fight our oppressors, Duke Energy
among them. The governor has failed
us. The state environmentalists ignore
our truth and deny our sufferings. We
still have voices, and we still own
the truth. None of our enemies take
it up. They pretend they can’t hear us.
They have their bag of tricks and never
tire of bringing them out. So they give
an unpublicized Open House instead of
a publicized open hearing. But truth
will out, and the death toll grows. Wear
your gas masks and wait. More flooding
will come and prove how wrong they are.


Sunday, January 6, 2019

The Late Years Ten

My garden okra August 2011 after Hurricane Irene.

The Late Years Ten  January 6, 2019

I have to measure everything I do,
take rests between chores, quit my
writing work early, be careful not to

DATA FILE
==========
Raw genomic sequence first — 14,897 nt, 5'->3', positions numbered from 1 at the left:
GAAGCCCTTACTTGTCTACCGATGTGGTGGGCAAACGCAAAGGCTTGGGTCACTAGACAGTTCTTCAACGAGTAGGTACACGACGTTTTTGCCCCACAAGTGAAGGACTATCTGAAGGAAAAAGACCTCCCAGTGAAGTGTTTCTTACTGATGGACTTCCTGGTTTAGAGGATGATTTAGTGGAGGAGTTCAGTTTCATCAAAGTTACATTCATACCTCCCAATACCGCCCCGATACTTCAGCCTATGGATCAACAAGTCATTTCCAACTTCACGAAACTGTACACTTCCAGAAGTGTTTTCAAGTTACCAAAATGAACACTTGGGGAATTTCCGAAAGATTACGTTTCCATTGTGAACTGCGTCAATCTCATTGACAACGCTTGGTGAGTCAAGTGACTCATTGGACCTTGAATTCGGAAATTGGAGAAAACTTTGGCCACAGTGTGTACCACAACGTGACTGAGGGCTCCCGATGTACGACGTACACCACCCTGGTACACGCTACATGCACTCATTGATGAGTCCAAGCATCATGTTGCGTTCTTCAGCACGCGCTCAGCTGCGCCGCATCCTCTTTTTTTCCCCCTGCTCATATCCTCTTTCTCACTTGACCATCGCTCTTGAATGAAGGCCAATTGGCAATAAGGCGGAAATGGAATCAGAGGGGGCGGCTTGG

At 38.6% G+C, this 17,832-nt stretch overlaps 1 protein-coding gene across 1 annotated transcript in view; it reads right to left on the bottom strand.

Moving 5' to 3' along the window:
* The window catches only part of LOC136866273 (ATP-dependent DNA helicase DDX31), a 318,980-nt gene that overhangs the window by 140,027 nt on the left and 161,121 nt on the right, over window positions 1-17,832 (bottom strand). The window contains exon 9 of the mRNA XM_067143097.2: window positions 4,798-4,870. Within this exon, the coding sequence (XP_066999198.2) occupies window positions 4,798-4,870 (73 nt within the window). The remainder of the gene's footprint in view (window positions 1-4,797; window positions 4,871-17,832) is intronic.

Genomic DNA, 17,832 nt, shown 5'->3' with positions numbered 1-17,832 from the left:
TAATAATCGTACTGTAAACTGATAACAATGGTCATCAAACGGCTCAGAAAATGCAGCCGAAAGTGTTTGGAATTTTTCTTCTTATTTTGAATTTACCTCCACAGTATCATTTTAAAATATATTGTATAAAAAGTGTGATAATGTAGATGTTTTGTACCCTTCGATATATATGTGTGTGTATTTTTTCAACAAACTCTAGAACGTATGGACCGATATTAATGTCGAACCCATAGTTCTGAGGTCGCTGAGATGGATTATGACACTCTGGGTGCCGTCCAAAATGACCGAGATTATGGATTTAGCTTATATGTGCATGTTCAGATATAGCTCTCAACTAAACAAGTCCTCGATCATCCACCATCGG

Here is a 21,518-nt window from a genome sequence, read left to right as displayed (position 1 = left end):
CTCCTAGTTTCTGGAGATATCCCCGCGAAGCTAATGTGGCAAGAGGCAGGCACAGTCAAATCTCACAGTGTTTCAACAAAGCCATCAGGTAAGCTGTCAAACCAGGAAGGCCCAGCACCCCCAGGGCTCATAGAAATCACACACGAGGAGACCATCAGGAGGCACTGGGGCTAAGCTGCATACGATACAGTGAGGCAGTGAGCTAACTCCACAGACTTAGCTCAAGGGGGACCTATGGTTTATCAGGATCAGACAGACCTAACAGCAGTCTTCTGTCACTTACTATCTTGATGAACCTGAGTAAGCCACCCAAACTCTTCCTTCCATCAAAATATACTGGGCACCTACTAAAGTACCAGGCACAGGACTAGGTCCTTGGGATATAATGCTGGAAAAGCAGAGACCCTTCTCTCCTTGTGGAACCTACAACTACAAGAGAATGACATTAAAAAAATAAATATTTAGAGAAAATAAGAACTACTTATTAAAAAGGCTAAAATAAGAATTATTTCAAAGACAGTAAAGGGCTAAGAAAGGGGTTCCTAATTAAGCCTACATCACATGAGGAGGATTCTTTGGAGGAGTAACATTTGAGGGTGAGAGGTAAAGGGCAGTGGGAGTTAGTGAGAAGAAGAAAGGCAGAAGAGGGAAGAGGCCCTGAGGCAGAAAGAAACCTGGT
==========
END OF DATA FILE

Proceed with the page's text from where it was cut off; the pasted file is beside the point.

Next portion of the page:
exhaust myself, or my heart will race,
my nose will bleed. If I’ll miss lunch,
I take a snack. And here is January. 
I long for my garden, and it’s time
to order seeds. Maybe I can plant peas. 
Day by day, twenty minutes a day, 
pull out the weeds, untangle them 
from the sign-holders I propped the 
peas with; cut the strings that held up 
the tomato cages. Fix the gate so it closes 
tightly; rescue the thyme and oregano, 
if they’re still there, and the self-heal.
Probably the soil is still fertile if I can 
get down to it. Add some compost 
and feather meal, some wood ashes 
from the stove. I think my days would 
balance better. Most of the time I hold
my own, do my inside chores, sleep 
well, make headway, hour by hour on 
my new book about aging. What can 
an old woman do? If I could have
garden peas and beets, tomatoes, beans, 
and okra to eat, I’d feel rich again. 
My twenty minutes a day  might make 

a miracle. Worth trying.